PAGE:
You know the idiom, “buy low and sell high.” While correct in principle, it’s not actionable if you don’t know how to define the terms “low” and “high.” Here’s what you need to know.
You can’t just tell a new investor to buy low and sell high.
While correct in principle, it’s not actionable if you don’t know how to define the terms “low” and “high.”
So here’s what you need to know.
Low means wholesale.
High means retail.
Let me give you an example.
If I try to sell my 2014 Toyota Highlander, KelleyBlueBook.com will quote me a trade-in value to a car dealer of about $24,000
Yet if I search listings of cars for sale, I can find the same 2014 Toyota Highlander selling for about $33,000.
Here’s the difference:
If I sell my used Highlander to a dealer for a trade-in on a new car, they’re going to be buying it at a WHOLESALE value — in this case around $24,000.
Wholesale is what a retailer pays in order to then sell it for a higher price to an end user.
When I sell to the person who needs the car, they’re going to be buying it at RETAIL value — in this case $33,000.
Retail is the price paid by an end user.
I can take my Highlander to any dealership and get that $24,000 wholesale price.
But when I sell for the $33,000 retail price, I have to wait for the right buyer who wants the color and options my vehicle has.
Here’s another example.
If you ever watch those house-flipping shows on HGTV, you’ll inevitably hear of a listing that just came on the market where the owner needs to sell as quickly as possible for personal reasons.
Real estate investors want to buy at wholesale prices so there’s more profit potential when they go to sell. They can buy at wholesale prices because they have the cash to quickly close the transaction.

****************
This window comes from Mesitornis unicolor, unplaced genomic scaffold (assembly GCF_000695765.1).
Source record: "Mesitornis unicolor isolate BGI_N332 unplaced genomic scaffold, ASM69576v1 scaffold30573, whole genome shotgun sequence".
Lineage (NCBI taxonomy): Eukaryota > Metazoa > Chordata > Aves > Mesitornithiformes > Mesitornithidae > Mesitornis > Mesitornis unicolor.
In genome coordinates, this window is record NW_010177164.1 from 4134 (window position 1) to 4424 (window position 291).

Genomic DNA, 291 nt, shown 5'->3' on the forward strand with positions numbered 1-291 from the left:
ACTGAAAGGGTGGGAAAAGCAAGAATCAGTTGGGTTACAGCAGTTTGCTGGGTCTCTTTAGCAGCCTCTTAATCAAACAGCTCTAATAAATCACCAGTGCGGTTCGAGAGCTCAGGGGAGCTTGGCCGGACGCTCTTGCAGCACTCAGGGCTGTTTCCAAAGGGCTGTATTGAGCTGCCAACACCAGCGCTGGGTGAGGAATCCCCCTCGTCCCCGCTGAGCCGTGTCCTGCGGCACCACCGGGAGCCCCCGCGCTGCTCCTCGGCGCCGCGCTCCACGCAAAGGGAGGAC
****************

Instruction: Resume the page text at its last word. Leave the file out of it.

A house might be sold for a $200,000 WHOLESALE price to the first investor who shows up with cash. If the real estate agent’s network is large enough they can likely have it sold within hours.
In contrast, selling that same house to the right buyer for a $270,000 RETAIL price might take a few weeks or months.
Bringing this explanation back to domain names…
If I buy a domain name for a $450 WHOLESALE price on NameJet or GoDaddy Auctions, I may later sell it for a $4,000 RETAIL price to a person who needs it for their business.
Wholesale is the price that one or many investors may quickly pay for the asset, if given the opportunity. Multiple car dealers, multiple home investors, multiple domain name investors…they’ll all pay around the same wholesale value.
Retail is the price that the person who needs the product will pay for their personal or business use. You’ll have to wait longer to find the right buyer who will pay that retail price.
Buying a domain name at its true wholesale value should always be low-risk to an investor, because they should be able to liquidate the asset on a marketplace or to another investor at any time for within 10 to 20%.
If they can’t, they likely didn’t buy at its true wholesale value or they don’t have access to a large enough network.
If you’re not sure how to determine wholesale and retail pricing or you don’t have a large enough network to verify wholesale prices, DNAcademy is where you want to start.
Thanks for watching. See you on the inside!
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